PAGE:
Have you ever felt that receiving effective treatment for mental illness requires that we turn away from religious or spiritual support and instead seek help from clinicians? It’s easy to understand why this idea might have developed in encouraging people to seek structured, evidence-based care from trained mental health professionals. Have we gone too far in dismissing the role of religion and spirituality in protecting our mental health and combatting forms of mental illness?
Dr. Lisa Miller, a psychologist at Columbia University, would say that we’ve definitely underplayed the role of spirituality in preventing and treating depression specifically. In this week’s discussion we’re going to watch a brief video where Dr. Miller describes her research and what she and her team have found over multiple studies. Spoiler alert: she finds convincing evidence that spirituality–as defined by our connection to “something bigger than ourselves” (i.e., God)–can protect the human brain against despair and be an effective treatment for depression via altruism.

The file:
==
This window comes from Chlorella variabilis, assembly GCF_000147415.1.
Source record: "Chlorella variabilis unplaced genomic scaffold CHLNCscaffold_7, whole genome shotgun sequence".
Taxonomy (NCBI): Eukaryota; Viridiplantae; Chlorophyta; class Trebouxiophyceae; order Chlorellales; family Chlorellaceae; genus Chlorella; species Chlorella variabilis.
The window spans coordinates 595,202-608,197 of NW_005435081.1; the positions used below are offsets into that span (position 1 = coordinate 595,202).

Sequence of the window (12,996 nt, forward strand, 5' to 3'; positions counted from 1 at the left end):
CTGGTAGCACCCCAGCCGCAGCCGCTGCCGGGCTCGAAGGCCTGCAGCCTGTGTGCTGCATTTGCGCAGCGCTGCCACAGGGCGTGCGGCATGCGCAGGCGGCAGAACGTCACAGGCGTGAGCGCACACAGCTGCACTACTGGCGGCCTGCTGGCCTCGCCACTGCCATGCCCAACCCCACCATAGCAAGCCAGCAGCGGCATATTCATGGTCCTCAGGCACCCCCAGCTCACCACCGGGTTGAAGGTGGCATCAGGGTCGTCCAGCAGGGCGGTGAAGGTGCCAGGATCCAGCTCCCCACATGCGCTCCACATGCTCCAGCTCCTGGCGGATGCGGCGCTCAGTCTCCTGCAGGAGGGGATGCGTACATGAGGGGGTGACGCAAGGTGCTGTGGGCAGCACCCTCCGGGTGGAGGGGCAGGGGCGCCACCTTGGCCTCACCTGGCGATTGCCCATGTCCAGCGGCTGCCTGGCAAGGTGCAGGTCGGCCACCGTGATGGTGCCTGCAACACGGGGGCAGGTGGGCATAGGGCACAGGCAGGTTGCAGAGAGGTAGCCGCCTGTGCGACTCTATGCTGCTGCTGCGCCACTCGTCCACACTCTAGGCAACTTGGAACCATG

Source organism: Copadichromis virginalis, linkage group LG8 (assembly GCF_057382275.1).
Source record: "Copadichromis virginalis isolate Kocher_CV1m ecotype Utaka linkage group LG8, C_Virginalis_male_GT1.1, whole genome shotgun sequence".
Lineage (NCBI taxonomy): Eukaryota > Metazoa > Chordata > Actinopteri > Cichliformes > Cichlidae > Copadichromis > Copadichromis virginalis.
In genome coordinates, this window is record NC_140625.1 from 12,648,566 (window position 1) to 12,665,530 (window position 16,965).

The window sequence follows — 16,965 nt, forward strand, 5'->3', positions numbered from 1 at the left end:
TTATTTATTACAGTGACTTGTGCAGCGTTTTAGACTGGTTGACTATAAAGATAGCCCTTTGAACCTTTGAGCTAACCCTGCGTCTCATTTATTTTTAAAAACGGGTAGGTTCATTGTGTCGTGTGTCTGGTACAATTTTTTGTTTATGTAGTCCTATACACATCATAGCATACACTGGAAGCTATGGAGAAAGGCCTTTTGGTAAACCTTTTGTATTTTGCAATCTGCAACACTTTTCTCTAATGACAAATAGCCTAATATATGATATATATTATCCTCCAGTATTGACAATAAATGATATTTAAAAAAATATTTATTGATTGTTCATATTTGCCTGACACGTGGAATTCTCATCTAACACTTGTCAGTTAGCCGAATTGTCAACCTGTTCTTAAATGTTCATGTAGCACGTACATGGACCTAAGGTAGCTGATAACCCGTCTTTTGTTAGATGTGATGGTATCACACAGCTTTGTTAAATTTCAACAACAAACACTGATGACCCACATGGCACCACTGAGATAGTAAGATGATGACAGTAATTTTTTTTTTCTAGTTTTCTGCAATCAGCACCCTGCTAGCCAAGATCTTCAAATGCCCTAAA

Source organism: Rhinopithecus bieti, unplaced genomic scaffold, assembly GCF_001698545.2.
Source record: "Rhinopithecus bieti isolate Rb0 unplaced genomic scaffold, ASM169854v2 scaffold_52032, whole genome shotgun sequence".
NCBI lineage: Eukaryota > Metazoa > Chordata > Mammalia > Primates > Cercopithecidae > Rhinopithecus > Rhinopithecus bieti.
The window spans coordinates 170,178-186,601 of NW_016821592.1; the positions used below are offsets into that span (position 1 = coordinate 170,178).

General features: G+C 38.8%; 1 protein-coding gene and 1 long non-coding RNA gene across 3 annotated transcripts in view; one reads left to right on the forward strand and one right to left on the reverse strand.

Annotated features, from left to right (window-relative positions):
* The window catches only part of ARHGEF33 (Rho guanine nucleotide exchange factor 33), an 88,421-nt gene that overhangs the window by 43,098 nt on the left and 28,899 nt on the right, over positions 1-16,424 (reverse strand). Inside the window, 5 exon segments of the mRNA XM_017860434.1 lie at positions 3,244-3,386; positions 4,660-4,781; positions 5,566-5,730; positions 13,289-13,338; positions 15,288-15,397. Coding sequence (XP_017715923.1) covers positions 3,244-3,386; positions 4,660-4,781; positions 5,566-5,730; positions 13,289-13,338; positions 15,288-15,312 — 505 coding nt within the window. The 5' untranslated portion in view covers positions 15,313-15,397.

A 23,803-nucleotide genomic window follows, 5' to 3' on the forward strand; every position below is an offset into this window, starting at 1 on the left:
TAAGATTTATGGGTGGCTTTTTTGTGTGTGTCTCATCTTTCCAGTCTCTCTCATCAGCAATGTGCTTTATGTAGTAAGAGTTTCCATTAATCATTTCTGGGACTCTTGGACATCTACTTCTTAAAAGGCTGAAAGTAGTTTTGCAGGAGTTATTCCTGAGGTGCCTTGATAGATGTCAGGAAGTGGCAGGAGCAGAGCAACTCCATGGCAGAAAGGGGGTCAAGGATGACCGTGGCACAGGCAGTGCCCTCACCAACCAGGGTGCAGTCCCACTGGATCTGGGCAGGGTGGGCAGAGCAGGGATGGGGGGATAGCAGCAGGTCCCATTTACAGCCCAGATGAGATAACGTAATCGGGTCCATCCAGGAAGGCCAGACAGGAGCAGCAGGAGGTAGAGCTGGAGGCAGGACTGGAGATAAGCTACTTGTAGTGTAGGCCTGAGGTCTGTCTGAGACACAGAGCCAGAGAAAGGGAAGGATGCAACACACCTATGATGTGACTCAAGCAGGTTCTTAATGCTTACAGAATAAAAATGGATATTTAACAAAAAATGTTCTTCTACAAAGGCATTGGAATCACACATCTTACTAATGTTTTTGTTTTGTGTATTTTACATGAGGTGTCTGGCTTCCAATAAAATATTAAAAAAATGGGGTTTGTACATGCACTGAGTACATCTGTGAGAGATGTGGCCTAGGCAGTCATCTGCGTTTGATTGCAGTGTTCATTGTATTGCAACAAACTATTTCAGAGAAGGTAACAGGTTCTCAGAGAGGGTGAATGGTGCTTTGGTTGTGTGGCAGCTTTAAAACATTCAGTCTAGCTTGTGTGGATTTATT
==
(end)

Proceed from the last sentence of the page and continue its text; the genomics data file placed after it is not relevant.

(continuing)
Maybe it’s time we move from “either or” to “both and” when it comes to religion and treatment for mental illness? Or is that a step in the wrong direction? Join us tomorrow to share your thoughts!
Our warm-up question for this week:
It’s said that certain scents can be very strongly tied to memories. What’s a memory you have, good or bad, that has a distinct smell associated with it?
See you soon,